153 P. at 1026. I have not found any cases on this issue decided since the M.R.E.

I do have, maybe ghoulishly, an urn containing the remains of my dear departed Irish wolfhound, Fiona, which states “Best huge[17] dog ever, made it to 14 years old!” Under 803(18), the second half of this inscription would be admissible, because it states a fact “concerning personal history.” I could use it to prove that Fiona[18] lived 14 years. The first half, the opinion “best huge dog,” does not qualify because it is an opinion, not a statement of fact, even though it is inscribed on an urn. The exact evidence would be something like:

Q. Who are you?

A. Cynthia Ford.

Q. Did you have a dog named Fiona?

A. I did, about 40 years ago.

Q. Do you remember how old she was when she died?

A. Not exactly. I think she was pretty old, but I have forgotten exactly how old.

Q. Do you have Fiona’s ashes?

A. Yes, I can’t bring myself to give them up, even though it’s been years. I guess I should see someone about that.

Q. Do you keep the dog’s ashes in an urn?

A. Yes, I do, and I brought it here today.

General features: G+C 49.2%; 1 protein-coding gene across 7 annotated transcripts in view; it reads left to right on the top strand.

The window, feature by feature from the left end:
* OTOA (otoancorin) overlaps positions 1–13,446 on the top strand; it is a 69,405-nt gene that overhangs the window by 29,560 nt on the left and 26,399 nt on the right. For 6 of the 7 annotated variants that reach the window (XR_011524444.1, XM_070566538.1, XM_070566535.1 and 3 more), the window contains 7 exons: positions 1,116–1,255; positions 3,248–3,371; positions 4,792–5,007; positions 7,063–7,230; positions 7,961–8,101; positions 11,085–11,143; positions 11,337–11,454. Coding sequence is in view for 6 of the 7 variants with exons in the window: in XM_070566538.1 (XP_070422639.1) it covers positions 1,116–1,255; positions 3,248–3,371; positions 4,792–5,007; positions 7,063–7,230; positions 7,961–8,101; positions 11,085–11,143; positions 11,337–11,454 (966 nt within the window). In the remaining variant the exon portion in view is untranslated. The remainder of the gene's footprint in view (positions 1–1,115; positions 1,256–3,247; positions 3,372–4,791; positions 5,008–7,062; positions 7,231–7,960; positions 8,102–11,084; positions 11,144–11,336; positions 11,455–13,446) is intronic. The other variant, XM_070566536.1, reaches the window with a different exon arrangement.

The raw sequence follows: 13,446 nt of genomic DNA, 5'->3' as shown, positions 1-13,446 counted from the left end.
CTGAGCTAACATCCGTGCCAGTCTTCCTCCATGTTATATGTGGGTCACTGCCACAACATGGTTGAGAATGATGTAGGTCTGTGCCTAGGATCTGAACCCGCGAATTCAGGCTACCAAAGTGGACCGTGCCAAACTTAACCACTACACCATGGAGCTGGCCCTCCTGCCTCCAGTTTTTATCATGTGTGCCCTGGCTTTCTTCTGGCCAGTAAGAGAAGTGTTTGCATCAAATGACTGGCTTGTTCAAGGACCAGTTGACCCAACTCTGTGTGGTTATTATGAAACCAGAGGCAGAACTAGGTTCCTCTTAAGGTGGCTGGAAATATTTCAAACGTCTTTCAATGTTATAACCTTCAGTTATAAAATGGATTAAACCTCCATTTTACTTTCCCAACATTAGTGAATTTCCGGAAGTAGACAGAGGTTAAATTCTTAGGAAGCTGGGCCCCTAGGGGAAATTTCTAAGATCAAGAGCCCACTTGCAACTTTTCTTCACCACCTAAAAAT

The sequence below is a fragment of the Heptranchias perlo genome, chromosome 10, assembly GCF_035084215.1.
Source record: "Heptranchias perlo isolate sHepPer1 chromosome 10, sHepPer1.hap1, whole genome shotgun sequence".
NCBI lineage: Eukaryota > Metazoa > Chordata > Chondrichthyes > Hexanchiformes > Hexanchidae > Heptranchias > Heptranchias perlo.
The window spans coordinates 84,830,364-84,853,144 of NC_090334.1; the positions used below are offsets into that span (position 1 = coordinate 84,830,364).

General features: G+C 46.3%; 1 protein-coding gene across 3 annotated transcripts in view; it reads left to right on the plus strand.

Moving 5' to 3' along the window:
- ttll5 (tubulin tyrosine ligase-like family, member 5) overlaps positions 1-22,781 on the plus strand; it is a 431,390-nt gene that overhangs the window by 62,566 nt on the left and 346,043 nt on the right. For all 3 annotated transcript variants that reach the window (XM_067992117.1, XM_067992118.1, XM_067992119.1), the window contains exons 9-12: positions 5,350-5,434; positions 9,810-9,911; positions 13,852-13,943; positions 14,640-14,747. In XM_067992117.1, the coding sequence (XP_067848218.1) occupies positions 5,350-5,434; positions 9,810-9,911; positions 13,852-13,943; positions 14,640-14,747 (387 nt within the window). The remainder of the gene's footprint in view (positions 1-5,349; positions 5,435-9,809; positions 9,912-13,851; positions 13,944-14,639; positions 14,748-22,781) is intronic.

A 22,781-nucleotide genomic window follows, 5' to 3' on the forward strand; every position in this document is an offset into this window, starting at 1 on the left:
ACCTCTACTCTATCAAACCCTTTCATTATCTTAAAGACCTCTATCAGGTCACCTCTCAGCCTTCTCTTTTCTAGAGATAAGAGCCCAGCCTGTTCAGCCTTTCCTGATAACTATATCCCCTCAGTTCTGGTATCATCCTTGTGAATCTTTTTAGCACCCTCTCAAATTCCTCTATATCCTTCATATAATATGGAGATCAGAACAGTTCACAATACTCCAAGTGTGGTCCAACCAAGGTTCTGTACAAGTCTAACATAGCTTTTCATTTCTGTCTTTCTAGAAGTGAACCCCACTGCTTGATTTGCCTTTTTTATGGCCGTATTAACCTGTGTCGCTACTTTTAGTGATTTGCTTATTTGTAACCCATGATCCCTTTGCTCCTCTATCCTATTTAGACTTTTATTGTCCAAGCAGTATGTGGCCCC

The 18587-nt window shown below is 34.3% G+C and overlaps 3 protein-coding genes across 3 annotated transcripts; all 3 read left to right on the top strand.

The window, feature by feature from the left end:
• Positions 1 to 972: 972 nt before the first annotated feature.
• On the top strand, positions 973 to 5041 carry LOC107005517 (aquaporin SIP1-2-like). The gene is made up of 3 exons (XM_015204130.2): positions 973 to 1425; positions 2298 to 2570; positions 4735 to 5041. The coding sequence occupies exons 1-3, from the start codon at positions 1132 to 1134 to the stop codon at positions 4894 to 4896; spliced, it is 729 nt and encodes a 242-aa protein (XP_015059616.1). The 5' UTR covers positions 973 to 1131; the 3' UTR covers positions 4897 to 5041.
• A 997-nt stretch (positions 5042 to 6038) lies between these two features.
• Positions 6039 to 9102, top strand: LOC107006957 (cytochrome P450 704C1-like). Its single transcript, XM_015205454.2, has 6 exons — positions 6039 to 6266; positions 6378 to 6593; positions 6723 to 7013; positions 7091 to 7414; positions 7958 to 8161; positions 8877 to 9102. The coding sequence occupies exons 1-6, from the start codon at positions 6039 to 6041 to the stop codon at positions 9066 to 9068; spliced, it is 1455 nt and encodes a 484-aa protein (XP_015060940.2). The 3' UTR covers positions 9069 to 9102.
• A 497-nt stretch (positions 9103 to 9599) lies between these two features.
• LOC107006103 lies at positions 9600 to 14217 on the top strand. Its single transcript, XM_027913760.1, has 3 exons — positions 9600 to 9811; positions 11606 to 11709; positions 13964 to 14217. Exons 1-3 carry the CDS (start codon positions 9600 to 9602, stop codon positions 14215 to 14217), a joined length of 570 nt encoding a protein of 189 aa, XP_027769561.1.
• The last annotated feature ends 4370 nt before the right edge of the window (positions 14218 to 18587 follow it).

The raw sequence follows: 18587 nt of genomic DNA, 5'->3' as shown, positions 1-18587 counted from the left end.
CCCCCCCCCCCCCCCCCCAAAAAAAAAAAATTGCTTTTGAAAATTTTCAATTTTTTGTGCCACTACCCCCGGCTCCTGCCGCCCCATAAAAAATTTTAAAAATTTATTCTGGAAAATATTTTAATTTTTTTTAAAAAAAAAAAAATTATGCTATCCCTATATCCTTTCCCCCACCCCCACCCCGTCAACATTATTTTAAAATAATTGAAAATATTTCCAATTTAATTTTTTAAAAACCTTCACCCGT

Q. Is exhibit A the urn itself?

A. Yes.

Q. Is there an engraving on the urn, Exhibit A?

A. Yes.

Q. Does that engraving state a historical fact as to Fiona’s age?

A. It does.

Q. Move the admission of Exhibit A.

J. Admitted.

Q. Please read to the jury the second half of the inscription on the urn.

A. “Made it to 14 years old!”

This out-of-court statement, offered to prove the dog lived for 14 years, is admissible even though it is hearsay, because of 803(13).

 (19) Reputation concerning personal or family history. Reputation among members of a person's family by blood, adoption, or marriage, or among a person's associates, or in the community, concerning a person's birth, adoption, marriage, divorce or dissolution of marriage, death, legitimacy, relationship by blood, adoption, or marriage, ancestry, or other similar fact of personal or family history.